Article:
Religion, Security and Policing - Responding to Prevent


Academics, policy-makers and police have gathered for a major international colloquium on religion, policing and security, coinciding with the Government's review of the Prevent strategy.

The Department of Theology & Religious Studies is hosting an international colloquium on Religion, Policing and Security, gathering participants from the worlds of policy, the academy and policing.  Assistant Chief Constable John Parkinson, who led the 7/7 investigations in West Yorkshire, spoke on the past, present and future of counter-terrorism work and community engagement. Senior policy officials from central government led a discussion on Prevent and its future.  Other sessions will present the findings of ground-breaking Leeds research on radicalisation and the move to violence, and on police engagement with faith communities.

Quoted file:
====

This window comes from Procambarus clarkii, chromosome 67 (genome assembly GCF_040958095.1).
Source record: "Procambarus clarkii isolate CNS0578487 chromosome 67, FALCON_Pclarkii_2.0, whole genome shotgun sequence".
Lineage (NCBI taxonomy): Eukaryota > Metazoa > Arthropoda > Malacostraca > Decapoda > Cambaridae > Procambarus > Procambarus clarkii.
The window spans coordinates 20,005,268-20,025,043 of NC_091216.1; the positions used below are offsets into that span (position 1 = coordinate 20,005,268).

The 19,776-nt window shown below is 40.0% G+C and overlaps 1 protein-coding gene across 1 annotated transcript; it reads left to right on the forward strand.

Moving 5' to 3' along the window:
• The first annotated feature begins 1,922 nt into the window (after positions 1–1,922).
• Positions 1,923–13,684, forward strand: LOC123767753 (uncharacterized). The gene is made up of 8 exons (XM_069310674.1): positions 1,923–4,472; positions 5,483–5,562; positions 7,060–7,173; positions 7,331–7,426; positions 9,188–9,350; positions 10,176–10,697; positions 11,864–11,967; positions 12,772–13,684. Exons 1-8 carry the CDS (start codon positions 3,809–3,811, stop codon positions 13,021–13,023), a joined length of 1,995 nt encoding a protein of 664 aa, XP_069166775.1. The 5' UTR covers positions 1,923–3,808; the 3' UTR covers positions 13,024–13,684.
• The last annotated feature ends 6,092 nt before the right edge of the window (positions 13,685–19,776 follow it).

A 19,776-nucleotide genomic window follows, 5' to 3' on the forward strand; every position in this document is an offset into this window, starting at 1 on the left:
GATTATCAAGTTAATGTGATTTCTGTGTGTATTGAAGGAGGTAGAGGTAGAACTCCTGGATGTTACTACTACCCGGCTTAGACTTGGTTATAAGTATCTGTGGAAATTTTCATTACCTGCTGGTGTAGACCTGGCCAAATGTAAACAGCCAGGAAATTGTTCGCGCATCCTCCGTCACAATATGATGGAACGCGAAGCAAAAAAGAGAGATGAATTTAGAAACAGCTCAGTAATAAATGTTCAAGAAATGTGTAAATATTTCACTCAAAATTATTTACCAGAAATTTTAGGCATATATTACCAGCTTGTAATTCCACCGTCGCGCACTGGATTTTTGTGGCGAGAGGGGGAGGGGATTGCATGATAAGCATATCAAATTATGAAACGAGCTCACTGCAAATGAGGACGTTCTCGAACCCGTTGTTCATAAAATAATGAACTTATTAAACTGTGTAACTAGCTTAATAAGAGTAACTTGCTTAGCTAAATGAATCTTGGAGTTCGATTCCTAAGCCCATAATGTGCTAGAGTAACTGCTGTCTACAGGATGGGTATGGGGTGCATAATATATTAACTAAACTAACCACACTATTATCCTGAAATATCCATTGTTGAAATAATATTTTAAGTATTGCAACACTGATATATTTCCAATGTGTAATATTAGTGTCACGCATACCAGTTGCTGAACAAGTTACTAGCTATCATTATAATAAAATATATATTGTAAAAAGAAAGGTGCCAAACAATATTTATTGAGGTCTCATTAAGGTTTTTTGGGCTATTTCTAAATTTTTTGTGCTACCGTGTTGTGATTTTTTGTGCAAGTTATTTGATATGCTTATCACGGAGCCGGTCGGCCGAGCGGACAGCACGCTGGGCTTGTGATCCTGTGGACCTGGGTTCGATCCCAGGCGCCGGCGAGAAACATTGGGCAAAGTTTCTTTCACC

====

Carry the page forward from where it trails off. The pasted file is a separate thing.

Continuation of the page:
Dr Al McFadyen, senior lecturer in systematic theology at Leeds and also a serving officer in West Yorkshire Police, said: "This is a unique opportunity for practitioners, policy-makers and academics to focus on an area of significant challenge to our society, and to ask what we can learn from one another.  Police work with religious communities has many aspects, and is largely under-researched and under-recognised. The Prevent Review raises major questions about the relationship between neighbourhood policing and counter-terrorism work, addressed in recent Leeds research. We will also be reflecting on core terms and concepts, such as radicalisation, extremism, and religion itself"

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